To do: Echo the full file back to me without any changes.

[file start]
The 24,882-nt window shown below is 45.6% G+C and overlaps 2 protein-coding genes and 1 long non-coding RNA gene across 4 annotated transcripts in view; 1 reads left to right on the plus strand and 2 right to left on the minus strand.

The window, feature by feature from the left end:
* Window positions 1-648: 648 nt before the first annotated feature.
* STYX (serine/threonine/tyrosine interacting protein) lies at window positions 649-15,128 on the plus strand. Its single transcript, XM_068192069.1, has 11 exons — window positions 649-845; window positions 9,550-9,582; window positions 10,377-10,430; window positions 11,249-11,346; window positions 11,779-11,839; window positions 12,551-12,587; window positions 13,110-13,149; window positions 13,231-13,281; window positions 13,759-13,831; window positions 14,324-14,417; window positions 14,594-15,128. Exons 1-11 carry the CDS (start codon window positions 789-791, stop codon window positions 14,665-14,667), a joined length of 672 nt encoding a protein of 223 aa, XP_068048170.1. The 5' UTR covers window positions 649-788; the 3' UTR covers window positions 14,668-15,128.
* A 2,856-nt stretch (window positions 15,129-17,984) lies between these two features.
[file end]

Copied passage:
The 24,882-nt window shown below is 45.6% G+C and overlaps 2 protein-coding genes and 1 long non-coding RNA gene across 4 annotated transcripts in view; 1 reads left to right on the plus strand and 2 right to left on the minus strand.

The window, feature by feature from the left end:
* Window positions 1-648: 648 nt before the first annotated feature.
* STYX (serine/threonine/tyrosine interacting protein) lies at window positions 649-15,128 on the plus strand. Its single transcript, XM_068192069.1, has 11 exons — window positions 649-845; window positions 9,550-9,582; window positions 10,377-10,430; window positions 11,249-11,346; window positions 11,779-11,839; window positions 12,551-12,587; window positions 13,110-13,149; window positions 13,231-13,281; window positions 13,759-13,831; window positions 14,324-14,417; window positions 14,594-15,128. Exons 1-11 carry the CDS (start codon window positions 789-791, stop codon window positions 14,665-14,667), a joined length of 672 nt encoding a protein of 223 aa, XP_068048170.1. The 5' UTR covers window positions 649-788; the 3' UTR covers window positions 14,668-15,128.
* A 2,856-nt stretch (window positions 15,129-17,984) lies between these two features.